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It’s ok to ask questions

by Andrea Updyke

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I used to worry about my salvation growing up. I always wondered if I really believed. Many times, I still wonder. But as I grow older, I realize this is part of the process. There are seasons of strength and seasons of great doubt. That is just the way life works. At the end of the day, I know that I do believe and that it’s ok to ask questions. Better than ok, asking questions is essential.

In these times of questioning as a child, my mom would say to me, “well, if you’re worried about it, you’re probably on the right track.” Her words were a great comfort to me because her point wasn’t to advocate worrying, but to say that caring is a good thing. It pushes us to find answers. I agree. I think this applies to any area of struggle whether it’s faith-related or not.

I’ve done a lot of worrying since then and there have been seasons of strength and seasons of great doubt. I have always believed in a Savior but what I have never really believed in is myself. Not the kind of island-living belief where I roar and prance and take over the world, get out of my way kind of thing. Rather, the belief where I know myself enough to see my lines, my boundaries. I have a long way to go in that area. But I am getting there.

Most of my life has been this strange juxtaposition of living way inside the lines and also completely outside. I am a rule follower who breaks a lot of rules. I lack much of the cultural structure that a majority of people have. While the demands of life tug at me just like anyone else, how I respond to them is up to me.

walk with cal

Jerry and I were talking last night about how we work. There is a huge difference in working outside and within the home. I’ve always fought this idea but it’s so true. When you drive away to your job, you are transitioning into that working world. When you are home, there is no buffer. Life is like switching channels on a television where every moment is something completely different than the last. Or like when I take a walk with Calvin. I try to walk forward, while he, at the same time, is behind me pulling me backwards.

My problem is that I have been trying to change the reality of this truth rather than work with it. This is the sort of self-discipline I learned growing up as a homeschooler but it isn’t really getting any easier. I have goals. I meet some, I ignore others.

I remember nights spent crying at the kitchen table trying to finish my work because I had frittered the day away. Much of it was a productive use of time. Some of it wasn’t. In the end, I graduated and went on get my B.A. from NC State. I got my education and I followed the inside-the-lines path. But it was all backwards and long and now as I stay at home with my children and work part-time, I feel like that 13 year old crying at the table because I can’t get a handle on my schedule. I am fighting it when I need to find the current and settle in.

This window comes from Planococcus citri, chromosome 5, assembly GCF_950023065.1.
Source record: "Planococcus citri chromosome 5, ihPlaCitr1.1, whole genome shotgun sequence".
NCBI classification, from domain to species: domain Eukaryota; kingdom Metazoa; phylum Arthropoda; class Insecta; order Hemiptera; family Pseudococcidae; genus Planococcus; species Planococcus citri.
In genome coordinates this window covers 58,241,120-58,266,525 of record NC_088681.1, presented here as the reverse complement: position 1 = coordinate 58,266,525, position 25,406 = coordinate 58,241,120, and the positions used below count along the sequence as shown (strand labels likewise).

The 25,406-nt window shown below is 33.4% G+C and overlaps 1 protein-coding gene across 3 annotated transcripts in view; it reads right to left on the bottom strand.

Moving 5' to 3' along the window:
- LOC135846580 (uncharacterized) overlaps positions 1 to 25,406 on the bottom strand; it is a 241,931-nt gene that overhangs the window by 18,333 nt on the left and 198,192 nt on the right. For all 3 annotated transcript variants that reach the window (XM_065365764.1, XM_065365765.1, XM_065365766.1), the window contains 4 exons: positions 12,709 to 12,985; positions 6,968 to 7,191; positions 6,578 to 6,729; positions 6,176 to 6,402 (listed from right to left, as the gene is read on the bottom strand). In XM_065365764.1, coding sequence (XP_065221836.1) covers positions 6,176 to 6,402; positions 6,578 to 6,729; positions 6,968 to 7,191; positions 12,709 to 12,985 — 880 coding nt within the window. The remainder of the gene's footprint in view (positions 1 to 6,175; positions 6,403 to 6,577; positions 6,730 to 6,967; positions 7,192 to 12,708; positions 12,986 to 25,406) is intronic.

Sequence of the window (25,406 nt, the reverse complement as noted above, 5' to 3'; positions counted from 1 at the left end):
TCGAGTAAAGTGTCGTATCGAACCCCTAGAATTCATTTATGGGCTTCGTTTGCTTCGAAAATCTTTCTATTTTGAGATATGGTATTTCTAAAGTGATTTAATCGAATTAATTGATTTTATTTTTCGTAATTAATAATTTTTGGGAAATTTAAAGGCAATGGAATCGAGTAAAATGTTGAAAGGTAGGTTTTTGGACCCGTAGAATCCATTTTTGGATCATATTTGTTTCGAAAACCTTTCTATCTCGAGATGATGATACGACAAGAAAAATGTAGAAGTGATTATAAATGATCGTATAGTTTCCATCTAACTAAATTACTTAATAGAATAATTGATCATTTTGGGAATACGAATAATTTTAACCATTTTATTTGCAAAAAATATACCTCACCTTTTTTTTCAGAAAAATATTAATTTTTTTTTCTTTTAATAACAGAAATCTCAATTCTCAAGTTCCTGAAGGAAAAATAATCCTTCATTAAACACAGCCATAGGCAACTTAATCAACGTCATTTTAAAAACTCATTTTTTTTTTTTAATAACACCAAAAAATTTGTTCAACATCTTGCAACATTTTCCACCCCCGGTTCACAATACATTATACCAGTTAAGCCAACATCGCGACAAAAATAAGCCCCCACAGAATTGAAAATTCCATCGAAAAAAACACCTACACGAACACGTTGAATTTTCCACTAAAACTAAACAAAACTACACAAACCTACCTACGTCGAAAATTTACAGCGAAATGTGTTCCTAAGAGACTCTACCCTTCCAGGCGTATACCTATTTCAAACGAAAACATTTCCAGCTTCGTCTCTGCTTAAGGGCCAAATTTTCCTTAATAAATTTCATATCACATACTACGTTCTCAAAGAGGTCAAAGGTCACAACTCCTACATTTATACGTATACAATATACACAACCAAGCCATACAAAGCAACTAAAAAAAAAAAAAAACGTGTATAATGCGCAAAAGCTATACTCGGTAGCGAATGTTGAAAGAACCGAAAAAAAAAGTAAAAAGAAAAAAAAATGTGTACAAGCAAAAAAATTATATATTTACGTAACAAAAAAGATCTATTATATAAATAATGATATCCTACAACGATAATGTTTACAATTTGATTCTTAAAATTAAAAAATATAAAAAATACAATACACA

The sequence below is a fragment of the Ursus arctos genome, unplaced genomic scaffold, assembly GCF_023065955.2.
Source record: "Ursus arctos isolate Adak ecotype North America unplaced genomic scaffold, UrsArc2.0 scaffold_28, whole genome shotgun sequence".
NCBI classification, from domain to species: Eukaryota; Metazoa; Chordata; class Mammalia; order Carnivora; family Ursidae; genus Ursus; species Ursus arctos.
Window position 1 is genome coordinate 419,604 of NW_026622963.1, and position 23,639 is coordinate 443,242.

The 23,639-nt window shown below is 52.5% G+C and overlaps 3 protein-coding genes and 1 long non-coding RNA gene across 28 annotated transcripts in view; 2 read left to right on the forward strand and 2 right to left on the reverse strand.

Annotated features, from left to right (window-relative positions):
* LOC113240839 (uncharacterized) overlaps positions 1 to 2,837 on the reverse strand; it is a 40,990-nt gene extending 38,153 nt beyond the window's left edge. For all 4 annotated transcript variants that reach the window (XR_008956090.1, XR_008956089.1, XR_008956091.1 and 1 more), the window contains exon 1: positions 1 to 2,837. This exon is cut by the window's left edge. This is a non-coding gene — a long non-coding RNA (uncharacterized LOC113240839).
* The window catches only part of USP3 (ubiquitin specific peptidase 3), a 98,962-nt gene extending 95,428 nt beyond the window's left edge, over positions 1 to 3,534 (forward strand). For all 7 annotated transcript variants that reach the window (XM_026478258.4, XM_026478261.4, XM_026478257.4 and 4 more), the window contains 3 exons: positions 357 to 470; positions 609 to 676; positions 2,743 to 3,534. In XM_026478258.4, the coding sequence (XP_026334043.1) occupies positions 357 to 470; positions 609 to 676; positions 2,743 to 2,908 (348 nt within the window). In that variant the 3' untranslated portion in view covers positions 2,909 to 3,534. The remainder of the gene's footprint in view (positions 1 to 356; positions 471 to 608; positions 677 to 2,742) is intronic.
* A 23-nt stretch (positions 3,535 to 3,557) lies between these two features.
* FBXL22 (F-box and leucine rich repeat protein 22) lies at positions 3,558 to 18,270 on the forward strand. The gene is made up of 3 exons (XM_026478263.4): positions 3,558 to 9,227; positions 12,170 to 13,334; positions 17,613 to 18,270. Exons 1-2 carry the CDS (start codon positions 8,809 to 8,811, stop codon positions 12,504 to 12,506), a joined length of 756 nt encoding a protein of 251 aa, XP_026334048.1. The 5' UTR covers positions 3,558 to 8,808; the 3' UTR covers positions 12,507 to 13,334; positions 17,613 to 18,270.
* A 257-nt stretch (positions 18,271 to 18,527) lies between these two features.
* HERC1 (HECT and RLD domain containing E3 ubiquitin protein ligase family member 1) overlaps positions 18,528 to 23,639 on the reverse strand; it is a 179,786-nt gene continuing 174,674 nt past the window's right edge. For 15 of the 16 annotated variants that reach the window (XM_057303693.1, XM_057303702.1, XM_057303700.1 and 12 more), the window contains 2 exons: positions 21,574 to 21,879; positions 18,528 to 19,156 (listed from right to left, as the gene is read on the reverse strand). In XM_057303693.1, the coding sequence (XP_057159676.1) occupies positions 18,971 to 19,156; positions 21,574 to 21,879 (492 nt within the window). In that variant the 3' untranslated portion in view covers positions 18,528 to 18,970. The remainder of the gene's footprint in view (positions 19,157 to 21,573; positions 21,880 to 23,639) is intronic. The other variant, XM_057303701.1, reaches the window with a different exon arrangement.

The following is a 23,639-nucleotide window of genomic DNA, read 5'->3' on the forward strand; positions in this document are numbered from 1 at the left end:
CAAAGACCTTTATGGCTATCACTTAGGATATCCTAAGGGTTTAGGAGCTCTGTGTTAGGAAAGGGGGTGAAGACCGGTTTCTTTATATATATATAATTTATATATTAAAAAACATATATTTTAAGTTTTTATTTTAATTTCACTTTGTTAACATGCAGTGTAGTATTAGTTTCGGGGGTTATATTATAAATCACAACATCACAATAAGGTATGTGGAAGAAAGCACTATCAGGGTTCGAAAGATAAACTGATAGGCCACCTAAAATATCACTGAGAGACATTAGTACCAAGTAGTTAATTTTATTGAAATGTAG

My lines are all but faded away, but I am trying to trace them over again. I long for structure and a system. Yes I know it’s not entirely possible given the unpredictability of parenthood. But I also know that if anyone can do it, I can.

I guess all that worrying is finally leading me to a place where I understand that I was made for this life. I was made to be creative and forge new paths. And I know that I am not alone, which is pretty amazing. But the best part is lately I realize that the people who surround me aren’t here to save me and pull me back to reality. They encourage me to lift up my own arms. They are here to show me that I can do this and I have been doing it all along. They are here to walk alongside me on their own path. We encourage each other. We trade strength when needed.

There is something happening. A shifting from the feeling of “I can’t do it alone anymore”, to “I have never been alone. Never. Not ever.” I am so grateful for that. So unbelievably grateful. Yes, Jesus came to save the world. But what he did in the process was equip and empower the people. He stood for each individual. He didn’t demand blind faith. He taught. He gave knowledge. He brought strength. He brought structure to a world with no lines and too many lines.

Yes, caring is a good thing. Looking for answers is a good thing. I pray I never stop. In the meantime, I’ll be here having my channels flipped and trying to embrace each moment for what it is, a gift.

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